National Action Research Study on the Behavioral Determinants to Bed Net Usage to Inform the 2017 National Bed Net Distribution in Togo

Year: 2016
Country: Togo
Project Investment: $721.23
Project Status: Funded
Sector: Health

Project Launch: 3-9-17

Malaria is a leading cause of death of children under 5 in Togo. Despite repeated national programs to distribute bed nets, malaria remains an enormous problem. Recent investigative statistics have shown that of the Togolese households that received bed nets to protect sleeping family members from the biting mosquito that spreads the illness, less than one third reported having slept under a bed net the night before. Lack of behavior change is a cited barrier to rooting out malaria in Togo and this project hopes to better understand why those at risk have not effectively changed their behavior in order to prevent further exposure to malarial infection.

Project Update: 9-29-17

The action research team in Togo implemented a national study on the determinants to bed net behavior to inform the national mosquito net distribution that took place September 21-25, 2017. Since May 2017, PC Togo has been working with the PNLP, Catholic Relief Services (CRS), Prefectural Health Directors, and local clinic staff throughout the country to use this data to inform distribution communications as well as to develop messaging and campaign materials for Community Health Workers (CHWs) and other community health agents. Initial findings have found key patterns differ between regions and ethnicities with regard to the use of bed nets and knowledge of malarial disease.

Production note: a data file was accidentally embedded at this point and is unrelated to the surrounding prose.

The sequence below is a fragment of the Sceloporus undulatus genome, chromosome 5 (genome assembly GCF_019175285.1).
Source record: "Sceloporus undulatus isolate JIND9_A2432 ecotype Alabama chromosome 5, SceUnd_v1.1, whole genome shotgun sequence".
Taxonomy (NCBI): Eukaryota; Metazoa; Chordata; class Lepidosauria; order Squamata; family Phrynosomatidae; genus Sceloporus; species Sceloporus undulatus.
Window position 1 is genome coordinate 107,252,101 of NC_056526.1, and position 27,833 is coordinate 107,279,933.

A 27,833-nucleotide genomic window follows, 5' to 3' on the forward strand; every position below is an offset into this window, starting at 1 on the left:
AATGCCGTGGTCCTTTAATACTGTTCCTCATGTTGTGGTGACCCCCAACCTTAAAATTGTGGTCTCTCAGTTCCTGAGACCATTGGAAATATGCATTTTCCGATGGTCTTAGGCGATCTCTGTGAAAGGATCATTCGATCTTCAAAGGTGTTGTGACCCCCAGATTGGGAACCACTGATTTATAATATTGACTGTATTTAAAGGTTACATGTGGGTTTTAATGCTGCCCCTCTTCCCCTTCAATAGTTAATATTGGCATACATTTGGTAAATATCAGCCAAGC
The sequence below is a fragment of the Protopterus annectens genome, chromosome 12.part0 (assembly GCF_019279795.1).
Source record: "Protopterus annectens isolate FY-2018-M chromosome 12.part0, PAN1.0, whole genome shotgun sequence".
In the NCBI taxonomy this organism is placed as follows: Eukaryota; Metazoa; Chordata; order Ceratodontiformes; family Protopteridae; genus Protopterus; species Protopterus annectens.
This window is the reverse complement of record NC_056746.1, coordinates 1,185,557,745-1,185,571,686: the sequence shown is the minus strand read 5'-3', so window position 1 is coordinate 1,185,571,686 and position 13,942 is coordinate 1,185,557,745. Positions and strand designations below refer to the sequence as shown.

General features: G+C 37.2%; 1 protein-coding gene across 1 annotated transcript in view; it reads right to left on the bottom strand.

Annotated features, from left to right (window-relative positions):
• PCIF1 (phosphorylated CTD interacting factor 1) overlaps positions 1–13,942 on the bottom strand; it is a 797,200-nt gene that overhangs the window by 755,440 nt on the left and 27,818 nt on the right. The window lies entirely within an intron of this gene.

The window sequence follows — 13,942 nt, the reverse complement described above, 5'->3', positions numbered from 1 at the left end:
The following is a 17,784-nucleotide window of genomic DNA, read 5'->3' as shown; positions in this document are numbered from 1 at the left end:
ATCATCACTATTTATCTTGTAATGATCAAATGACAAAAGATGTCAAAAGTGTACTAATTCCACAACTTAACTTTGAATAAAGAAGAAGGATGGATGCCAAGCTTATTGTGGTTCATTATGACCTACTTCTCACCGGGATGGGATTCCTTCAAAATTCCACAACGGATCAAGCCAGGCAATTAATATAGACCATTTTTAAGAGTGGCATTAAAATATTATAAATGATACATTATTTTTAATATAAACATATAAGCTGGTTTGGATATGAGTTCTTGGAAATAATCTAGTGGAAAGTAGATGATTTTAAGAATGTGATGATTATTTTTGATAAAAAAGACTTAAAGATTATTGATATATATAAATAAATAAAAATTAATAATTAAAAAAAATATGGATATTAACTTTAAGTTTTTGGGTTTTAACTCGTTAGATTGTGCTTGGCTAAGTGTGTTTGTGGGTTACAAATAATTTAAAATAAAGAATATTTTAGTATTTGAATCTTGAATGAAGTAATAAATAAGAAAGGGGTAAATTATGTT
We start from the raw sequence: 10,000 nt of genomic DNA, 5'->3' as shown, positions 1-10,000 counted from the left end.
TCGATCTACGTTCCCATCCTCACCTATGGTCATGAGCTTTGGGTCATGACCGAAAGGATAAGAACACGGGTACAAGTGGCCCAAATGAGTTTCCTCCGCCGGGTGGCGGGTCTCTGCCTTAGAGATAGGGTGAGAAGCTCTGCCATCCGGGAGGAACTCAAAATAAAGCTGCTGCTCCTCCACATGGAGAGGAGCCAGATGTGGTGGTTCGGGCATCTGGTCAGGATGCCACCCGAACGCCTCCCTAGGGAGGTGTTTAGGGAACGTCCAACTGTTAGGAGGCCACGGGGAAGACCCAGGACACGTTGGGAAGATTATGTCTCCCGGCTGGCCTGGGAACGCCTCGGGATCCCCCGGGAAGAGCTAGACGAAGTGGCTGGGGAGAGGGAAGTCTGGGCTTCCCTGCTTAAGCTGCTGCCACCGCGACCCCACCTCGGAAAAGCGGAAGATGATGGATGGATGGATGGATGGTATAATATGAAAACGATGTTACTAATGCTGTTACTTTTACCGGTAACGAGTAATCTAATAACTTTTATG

Final Report: 6-13-18

The project was able to effectively implement a mosquito net behavior Barrier Analysis (BA) research study across all five regions of Togo. Notably, this is the first-ever BA case-study performed in Togo. This research study entailed extensive training of both Peace Corps Volunteers and host-country counterparts on malaria prevention and BA methodology, conducting 442 surveys, hosting a data analysis and coding summit, creating messaging for community health workers to use in the field during post bed net distribution follow-up, and organizing two datasharing seminars with community leaders from 14 different villages. So far, 4,193 unique individuals across Togo have participated in a health talk that used the messaging from the data collected. In addition, the project was able to conduct a second barrier analysis study on family planning in the Central Region and the results were shared with community members during the data-sharing seminars.

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